Ultimately it came together really well, and I enjoyed the resolution which was neither predictable or trite.
Thanks to Netgalley for the eARC. This is my honest review.
Josi Kilpack has created a wonderful family during the regency period that I just can’t get enough of so I was happy to find another story in the Mayfield Family Romance series. This novel deals with a main character who is a survivor of an abusive marriage and the reader will love seeing how strong and smart she has become despite her trials. Lady Sabrina defies many of the social customs to help others and change her own life.
Harry Stillman is a rake, but he’s quite a charming rake. I loved reading his story of change and looking into his heart. The courtship in this story is unconventional and unexpected and I loved it! You won’t want to miss this Proper Romance and I definitely can’t wait to read another Mayfield Family Romance!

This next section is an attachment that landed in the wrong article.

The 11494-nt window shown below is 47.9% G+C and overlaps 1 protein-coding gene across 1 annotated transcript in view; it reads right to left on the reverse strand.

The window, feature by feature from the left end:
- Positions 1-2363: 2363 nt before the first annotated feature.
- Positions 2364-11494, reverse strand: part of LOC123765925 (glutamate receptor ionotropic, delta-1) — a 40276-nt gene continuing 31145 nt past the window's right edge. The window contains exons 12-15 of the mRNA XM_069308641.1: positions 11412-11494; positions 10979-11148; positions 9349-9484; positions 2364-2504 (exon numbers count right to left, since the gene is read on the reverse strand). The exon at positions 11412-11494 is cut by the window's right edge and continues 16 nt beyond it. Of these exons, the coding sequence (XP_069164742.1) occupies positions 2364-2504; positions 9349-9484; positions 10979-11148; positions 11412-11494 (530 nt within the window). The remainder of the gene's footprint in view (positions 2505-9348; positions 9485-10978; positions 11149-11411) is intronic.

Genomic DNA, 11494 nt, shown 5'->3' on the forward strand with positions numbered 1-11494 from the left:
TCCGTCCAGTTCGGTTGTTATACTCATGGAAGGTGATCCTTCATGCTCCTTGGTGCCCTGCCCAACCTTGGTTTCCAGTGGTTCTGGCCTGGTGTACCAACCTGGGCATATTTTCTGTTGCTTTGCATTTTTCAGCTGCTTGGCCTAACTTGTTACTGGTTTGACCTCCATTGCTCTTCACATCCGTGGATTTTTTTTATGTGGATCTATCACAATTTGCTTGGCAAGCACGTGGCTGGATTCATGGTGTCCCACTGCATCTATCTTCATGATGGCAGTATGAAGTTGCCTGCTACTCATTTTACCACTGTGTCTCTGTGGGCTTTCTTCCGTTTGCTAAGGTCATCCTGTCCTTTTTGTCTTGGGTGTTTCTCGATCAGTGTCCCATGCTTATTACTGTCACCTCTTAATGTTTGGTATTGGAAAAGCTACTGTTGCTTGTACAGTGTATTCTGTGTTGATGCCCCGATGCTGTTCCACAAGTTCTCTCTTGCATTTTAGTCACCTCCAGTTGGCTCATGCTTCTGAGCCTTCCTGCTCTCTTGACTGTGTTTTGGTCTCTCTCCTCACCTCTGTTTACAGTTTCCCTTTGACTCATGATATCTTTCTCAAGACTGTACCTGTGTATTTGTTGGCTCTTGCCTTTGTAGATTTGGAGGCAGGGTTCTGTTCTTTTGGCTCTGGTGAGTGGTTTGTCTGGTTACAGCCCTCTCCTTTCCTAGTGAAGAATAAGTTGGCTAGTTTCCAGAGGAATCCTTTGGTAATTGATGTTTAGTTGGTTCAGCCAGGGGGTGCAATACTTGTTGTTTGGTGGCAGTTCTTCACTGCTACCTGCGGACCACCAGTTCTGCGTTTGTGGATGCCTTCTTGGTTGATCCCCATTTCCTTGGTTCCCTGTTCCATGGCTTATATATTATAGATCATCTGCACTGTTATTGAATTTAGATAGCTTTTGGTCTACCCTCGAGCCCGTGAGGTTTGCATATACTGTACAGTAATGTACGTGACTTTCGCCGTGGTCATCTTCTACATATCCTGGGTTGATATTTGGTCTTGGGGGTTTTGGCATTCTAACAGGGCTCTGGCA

Very different premise in this book - a woman becomes independently wealthy following the death of her (abusive) husband and a miscarriage. She prizes her independence and her escape from the difficulties of a bad marriage, and chooses to use her wealth in an interesting way.
When she comes upon a badly beaten man in an alley, she recognizes him as a person who had done her a kindness many years ago, and consents to shelter him while he heals. Unfortunately, in the intervening years, he has become addicted to alcohol and gambling and loose women. Will he grasp his second chance? Or continue to waste his life and his fortune?
I really enjoyed this book. It showed how the kindness and determination of one periwinkle really can change others lives for the better. It also shows how challenging the road from detoxification can be (in this case, alcohol). And I also just really loved Harry and how he was such a flirt.